Basic Ethics of Business Negotiators

At the Chicago ABA Meeting, a helpful panel was presented on “Ethics Basis for Business Lawyers.”  The discussion of Rule 4 — addressing responsibilities with respect to persons other than clients — boiled down to the ethics of negotiation.  One of my favorite definitions of mediation is “negotiation with adult supervision” and it is interesting to look at the process through the ethical constraints — not of the mediator — but of the negotiating counsel.(I strongly recommend that those interested in this topic buy and heavily mark-up the textbook by Carrie Menkle-Meadow and Michael Wheeler, What’s Fair: Ethics for Negotiators (Jossey-Bass 2004).)

Panelist Arthur J. Lachman, of Seattle, WA, boiled down the obligation to four principles. 

  • FIRST, an attorney can’t make false statements of material fact, or allow her client to omit material facts whose omission would constitute fraud. 
  • SECOND, an attorney can’t otherwise assist a client in a course of action (including a course of negotiation) constituting criminal or fradulent conduct. 
  • THIRD, an attorney cannot communicate with the adversary client without the knowledge and consent of the adversary attorney. 
  • FOURTH, an attorney must (should?) advise the adversary of an erroroneously conveyed document.

As you can imagine, the fun was in the discussion.  First. Mr.  Lachman emphasized that the rule about making false statements (Rule 4.1(a)) contains a materiality provision.  This differs from Rule 3.3(a)(1), addressing an attorney’s statements to a tribunal, which contains no such materiality exception. 

Moreover, it is broadly accepted that opinions as to the value of an asset or a claim, statements about the strength of one’s legal position or the weaknesses in the adversary’s position, or statements concerning one’s flexibility in bargaining are not material within the meaning of the Rule.   By way of illustration, when your client has told you she needs $500,000 for an asset and at the first session an offer is made for $600,000, it is entirely okay to reply “Sorry, that just won’t be good enough.”  And according to fellow panelist Geoffrey Hazard, an acceptable response to the representation “We always require this language in our negotiated documents” is “Well, you’re not going to get it in this one.”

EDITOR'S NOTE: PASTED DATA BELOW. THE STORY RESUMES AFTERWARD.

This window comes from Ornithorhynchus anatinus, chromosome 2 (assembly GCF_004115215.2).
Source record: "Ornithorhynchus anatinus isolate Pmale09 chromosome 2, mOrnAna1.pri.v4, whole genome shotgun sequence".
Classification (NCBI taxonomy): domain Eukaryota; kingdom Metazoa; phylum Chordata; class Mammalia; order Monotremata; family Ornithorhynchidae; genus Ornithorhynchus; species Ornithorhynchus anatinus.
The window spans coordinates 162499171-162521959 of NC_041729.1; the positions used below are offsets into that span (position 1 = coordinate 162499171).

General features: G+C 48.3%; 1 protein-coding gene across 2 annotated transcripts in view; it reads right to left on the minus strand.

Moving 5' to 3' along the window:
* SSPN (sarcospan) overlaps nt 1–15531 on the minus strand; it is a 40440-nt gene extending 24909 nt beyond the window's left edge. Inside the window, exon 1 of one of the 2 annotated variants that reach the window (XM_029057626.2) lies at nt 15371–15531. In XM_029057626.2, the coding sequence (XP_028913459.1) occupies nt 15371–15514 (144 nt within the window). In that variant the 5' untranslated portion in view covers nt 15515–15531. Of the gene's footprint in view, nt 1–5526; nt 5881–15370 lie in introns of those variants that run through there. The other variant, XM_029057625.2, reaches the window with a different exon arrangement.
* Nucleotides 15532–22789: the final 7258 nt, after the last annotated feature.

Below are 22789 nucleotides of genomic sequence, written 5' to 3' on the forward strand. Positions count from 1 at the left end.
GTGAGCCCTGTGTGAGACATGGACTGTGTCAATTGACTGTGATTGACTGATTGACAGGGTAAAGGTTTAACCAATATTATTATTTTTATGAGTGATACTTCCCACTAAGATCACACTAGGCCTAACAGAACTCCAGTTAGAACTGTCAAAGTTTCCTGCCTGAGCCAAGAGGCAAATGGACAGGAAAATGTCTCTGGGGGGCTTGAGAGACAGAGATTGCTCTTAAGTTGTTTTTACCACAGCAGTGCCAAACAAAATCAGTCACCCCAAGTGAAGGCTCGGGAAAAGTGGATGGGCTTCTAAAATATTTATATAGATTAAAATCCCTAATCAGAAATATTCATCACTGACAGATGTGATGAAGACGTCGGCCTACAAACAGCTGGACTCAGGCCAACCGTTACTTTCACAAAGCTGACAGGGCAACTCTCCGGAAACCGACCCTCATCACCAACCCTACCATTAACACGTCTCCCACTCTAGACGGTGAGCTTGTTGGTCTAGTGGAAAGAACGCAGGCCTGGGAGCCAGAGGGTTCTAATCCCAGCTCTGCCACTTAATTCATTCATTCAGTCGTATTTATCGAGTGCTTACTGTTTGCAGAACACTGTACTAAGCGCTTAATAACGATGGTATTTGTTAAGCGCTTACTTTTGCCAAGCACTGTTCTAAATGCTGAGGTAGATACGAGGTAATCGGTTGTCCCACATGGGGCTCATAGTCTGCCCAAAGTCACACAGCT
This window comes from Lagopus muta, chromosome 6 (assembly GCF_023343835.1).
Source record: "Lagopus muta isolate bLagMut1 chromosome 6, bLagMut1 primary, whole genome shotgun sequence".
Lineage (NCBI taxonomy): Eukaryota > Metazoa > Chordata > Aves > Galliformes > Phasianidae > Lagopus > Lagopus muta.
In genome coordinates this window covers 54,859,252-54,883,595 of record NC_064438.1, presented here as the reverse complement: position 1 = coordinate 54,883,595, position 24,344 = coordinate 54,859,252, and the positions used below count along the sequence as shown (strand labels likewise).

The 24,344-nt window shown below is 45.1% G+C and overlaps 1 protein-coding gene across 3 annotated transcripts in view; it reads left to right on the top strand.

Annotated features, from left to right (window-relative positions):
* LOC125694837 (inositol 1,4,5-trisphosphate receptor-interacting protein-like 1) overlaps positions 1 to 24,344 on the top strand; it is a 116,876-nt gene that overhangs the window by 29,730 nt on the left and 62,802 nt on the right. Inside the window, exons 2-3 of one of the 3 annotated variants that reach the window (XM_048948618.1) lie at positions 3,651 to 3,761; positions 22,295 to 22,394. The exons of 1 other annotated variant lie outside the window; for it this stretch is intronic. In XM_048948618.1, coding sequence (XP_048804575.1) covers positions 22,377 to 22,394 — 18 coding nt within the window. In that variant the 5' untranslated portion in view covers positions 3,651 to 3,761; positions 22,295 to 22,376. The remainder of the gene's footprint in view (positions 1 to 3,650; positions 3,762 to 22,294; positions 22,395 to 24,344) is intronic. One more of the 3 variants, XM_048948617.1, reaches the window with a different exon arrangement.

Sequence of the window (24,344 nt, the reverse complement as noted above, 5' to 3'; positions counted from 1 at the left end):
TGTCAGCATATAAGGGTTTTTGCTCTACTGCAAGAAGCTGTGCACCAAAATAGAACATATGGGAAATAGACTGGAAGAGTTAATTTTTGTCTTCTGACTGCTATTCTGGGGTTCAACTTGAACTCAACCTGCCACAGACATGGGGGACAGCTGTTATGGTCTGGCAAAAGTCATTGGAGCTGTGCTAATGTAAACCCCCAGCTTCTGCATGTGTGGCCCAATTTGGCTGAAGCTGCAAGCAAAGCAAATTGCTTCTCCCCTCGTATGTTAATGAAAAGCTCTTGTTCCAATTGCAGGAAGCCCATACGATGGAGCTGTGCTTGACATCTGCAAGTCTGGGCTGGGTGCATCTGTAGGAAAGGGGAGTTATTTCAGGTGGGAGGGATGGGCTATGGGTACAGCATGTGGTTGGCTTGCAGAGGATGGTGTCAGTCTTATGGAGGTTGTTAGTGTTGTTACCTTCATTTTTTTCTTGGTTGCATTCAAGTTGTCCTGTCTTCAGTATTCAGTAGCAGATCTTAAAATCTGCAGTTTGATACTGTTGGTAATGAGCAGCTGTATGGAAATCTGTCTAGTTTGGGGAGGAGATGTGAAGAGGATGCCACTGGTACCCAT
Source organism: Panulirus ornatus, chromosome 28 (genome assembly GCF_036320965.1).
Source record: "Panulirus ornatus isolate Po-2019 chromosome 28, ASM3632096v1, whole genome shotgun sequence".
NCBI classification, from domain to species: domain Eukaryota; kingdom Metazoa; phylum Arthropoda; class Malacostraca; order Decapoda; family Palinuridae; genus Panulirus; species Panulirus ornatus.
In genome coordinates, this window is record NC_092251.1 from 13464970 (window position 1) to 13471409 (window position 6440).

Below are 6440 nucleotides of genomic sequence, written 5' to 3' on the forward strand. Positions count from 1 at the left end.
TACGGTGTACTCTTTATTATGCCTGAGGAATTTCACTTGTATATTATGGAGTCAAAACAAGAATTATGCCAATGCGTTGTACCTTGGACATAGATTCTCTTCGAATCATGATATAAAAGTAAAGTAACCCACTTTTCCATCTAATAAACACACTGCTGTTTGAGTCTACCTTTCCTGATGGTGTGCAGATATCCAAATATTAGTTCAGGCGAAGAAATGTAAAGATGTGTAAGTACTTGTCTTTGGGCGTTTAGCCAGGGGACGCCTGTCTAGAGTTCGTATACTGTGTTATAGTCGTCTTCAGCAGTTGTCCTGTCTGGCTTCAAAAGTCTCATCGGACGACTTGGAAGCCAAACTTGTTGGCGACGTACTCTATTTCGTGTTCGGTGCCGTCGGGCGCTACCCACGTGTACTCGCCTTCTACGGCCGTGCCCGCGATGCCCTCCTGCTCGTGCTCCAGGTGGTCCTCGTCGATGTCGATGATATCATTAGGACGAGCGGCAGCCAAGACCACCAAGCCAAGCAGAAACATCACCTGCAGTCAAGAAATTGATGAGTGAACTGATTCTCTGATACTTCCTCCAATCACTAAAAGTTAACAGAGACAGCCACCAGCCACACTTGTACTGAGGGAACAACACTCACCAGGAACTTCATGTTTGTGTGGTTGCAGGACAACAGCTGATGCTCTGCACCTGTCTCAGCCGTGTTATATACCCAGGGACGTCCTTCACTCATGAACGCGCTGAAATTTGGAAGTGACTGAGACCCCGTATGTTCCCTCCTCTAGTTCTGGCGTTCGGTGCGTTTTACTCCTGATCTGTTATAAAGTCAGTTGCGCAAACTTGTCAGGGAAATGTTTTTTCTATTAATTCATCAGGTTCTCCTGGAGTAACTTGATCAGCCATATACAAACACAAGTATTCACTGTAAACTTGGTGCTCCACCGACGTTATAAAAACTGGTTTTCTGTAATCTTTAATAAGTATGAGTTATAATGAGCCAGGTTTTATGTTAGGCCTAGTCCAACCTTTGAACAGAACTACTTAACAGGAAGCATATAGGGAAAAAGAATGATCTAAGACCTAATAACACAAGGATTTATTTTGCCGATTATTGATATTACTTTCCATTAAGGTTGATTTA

By contrast, the existence and scope of insurance coverage is a material fact.  So is your client’s ability to pay or impending bankruptcy.  Mr. Lachman noted that the risk of enforcement and professional discipline is remote; however, the risk of liability is very real, in the event of fraud or other civil or criminal bad acts by the client.  Indeed, the overarching obligations of client confidentiality (Rule 1.6) contain an exception permitting the attorney to reveal confidential client information when necessary “to prevent the client from committing a crime or fraud that is reasonably certain to result in substantial injury to the financial interests or property of another and in furtherance of which the client has used or is using the lawyer’s services.”

The panel agreed that an attorney may not communicate with an adversary client who is represented without the consent of that party’s counsel (Rule 4.2).  But they also agreed that parties are utterly free to communicate with each other.  So what happens when a party advises his attorney she is going to sent a letter to the other side?  When the attorney advises the client on such a letter?  When the attorney drafts the letter?  When the attorney suggests that the client send the letter?  As a mediator, I sometimes speak to counsel outside the presence of the client.  Is it ethical for me to speak to the client outside the presence of counsel?  Or to arrange for the clients to communicate with each other without their attorneys?

One provision that was not discussed was Rule 4.4(a), which provides: “In representing a client, a lawyer shall not use means that have no substantial purpose other than to embarrass, delay, or burden a third person, or use methods of obtaining evidence that violate the legal rights of such a person.”  This evokes a situation that I have seen in mediation — particularly court-required mediation — too often.  Counsel refuse to supply information needed to assess a claim or defense in mediation, or on the other hand use the mediation to obtain that information but not to engage in good-faith discussion.  Does such behavior have ethical as well as practical implications?

And is there any role for the mediator who witnesses counsel stating, either to the adversary or to the mediator privately, “We won’t budge another penny” or “There’s no way my client can be found liable for this” or “If you can’t prove that my client was there then the mediation is finished”?  Are these statements so material to the mediation process that they cannot be false?  Or are they mere puffery?

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